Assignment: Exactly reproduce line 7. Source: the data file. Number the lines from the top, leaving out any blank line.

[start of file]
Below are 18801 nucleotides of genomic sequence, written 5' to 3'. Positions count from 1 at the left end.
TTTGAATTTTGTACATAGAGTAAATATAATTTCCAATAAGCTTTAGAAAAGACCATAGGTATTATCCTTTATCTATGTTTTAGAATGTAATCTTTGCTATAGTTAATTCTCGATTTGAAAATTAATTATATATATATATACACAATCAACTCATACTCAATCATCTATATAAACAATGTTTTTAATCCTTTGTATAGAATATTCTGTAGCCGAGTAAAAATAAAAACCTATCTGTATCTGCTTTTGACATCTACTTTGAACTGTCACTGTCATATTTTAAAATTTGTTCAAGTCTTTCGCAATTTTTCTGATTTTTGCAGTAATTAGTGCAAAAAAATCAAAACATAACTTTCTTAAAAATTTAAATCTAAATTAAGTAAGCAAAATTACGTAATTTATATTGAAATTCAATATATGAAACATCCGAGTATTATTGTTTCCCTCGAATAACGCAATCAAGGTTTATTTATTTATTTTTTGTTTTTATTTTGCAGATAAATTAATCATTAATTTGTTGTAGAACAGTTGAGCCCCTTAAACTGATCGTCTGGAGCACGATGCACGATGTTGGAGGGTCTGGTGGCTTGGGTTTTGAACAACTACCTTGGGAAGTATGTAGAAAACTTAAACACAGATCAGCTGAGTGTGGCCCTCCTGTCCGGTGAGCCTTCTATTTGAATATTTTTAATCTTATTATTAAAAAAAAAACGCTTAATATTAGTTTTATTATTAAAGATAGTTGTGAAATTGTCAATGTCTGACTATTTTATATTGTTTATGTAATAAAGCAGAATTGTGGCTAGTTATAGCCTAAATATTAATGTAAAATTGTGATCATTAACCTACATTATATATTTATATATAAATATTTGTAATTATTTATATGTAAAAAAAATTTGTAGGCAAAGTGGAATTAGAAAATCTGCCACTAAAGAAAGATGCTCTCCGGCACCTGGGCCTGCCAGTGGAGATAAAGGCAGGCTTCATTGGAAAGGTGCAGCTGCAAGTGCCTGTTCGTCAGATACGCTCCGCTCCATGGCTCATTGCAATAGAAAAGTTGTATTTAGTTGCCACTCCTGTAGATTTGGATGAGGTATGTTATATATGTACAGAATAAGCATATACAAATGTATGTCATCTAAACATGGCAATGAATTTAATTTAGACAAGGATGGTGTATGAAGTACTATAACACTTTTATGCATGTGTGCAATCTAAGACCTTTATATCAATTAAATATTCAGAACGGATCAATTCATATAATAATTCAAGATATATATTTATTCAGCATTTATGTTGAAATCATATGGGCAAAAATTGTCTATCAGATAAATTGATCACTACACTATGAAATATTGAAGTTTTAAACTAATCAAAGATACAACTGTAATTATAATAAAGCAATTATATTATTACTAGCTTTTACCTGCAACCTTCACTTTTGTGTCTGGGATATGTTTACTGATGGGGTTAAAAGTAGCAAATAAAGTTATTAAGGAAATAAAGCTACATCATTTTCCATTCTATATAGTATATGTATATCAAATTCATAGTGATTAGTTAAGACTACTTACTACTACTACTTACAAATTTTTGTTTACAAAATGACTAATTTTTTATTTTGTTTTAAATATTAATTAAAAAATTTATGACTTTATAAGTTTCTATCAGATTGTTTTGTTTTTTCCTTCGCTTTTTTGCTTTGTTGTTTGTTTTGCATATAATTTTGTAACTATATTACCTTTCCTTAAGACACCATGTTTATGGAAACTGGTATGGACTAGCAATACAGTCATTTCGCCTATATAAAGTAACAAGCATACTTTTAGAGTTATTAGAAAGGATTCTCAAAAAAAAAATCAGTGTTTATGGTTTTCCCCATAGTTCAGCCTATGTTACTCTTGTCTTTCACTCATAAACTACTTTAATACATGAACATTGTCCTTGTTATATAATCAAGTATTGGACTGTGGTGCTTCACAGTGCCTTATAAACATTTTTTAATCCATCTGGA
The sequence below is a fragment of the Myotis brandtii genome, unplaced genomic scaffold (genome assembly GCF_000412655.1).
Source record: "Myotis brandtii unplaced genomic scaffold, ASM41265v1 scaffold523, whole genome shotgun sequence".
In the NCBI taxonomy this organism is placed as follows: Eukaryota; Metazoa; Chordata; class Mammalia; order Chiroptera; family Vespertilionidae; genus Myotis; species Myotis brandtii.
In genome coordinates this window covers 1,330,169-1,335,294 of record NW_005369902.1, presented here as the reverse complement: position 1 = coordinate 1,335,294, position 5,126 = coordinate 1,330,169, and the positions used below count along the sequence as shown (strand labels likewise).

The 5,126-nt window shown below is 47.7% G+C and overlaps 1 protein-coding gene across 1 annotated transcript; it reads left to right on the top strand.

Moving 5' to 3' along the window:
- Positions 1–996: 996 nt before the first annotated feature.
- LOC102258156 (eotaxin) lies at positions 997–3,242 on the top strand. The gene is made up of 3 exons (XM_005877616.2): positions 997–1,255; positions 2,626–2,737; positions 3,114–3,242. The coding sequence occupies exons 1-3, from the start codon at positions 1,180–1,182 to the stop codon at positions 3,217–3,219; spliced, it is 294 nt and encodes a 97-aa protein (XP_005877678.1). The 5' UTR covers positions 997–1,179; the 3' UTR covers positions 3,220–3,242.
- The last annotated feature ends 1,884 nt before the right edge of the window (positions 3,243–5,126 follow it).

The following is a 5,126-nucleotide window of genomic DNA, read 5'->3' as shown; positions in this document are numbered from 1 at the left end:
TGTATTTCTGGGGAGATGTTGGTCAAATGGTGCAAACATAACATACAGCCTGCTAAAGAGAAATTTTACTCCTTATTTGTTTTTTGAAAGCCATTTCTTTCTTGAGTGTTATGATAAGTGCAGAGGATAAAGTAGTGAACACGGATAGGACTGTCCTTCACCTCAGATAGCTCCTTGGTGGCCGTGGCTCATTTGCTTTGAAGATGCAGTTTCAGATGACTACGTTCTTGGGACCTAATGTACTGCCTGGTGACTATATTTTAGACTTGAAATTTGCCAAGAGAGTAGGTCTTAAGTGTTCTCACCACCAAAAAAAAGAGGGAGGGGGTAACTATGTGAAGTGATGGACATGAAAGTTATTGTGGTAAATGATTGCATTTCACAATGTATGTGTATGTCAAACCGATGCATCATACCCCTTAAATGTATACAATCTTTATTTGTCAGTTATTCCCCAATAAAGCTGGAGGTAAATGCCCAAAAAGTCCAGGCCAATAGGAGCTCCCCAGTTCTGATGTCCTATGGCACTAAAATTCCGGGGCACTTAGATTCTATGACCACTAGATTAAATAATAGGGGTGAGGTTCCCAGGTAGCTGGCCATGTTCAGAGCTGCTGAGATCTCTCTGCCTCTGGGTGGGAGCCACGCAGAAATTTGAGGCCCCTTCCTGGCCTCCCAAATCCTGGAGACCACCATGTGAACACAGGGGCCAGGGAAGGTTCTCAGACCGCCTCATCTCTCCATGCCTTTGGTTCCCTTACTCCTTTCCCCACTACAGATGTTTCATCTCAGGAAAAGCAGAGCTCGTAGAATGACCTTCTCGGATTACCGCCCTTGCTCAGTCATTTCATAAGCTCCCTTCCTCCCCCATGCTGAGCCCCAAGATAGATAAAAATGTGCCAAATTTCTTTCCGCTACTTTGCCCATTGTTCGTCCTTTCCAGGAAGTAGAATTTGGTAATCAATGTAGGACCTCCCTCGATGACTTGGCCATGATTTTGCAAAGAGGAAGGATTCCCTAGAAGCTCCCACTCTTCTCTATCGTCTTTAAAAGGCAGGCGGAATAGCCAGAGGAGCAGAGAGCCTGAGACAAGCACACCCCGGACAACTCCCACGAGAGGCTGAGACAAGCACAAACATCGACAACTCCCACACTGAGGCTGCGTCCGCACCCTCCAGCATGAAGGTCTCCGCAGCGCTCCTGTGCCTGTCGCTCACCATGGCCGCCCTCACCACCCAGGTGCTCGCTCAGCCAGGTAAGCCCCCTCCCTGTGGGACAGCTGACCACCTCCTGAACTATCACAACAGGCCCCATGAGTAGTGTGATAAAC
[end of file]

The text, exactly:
The 5,126-nt window shown below is 47.7% G+C and overlaps 1 protein-coding gene across 1 annotated transcript; it reads left to right on the top strand.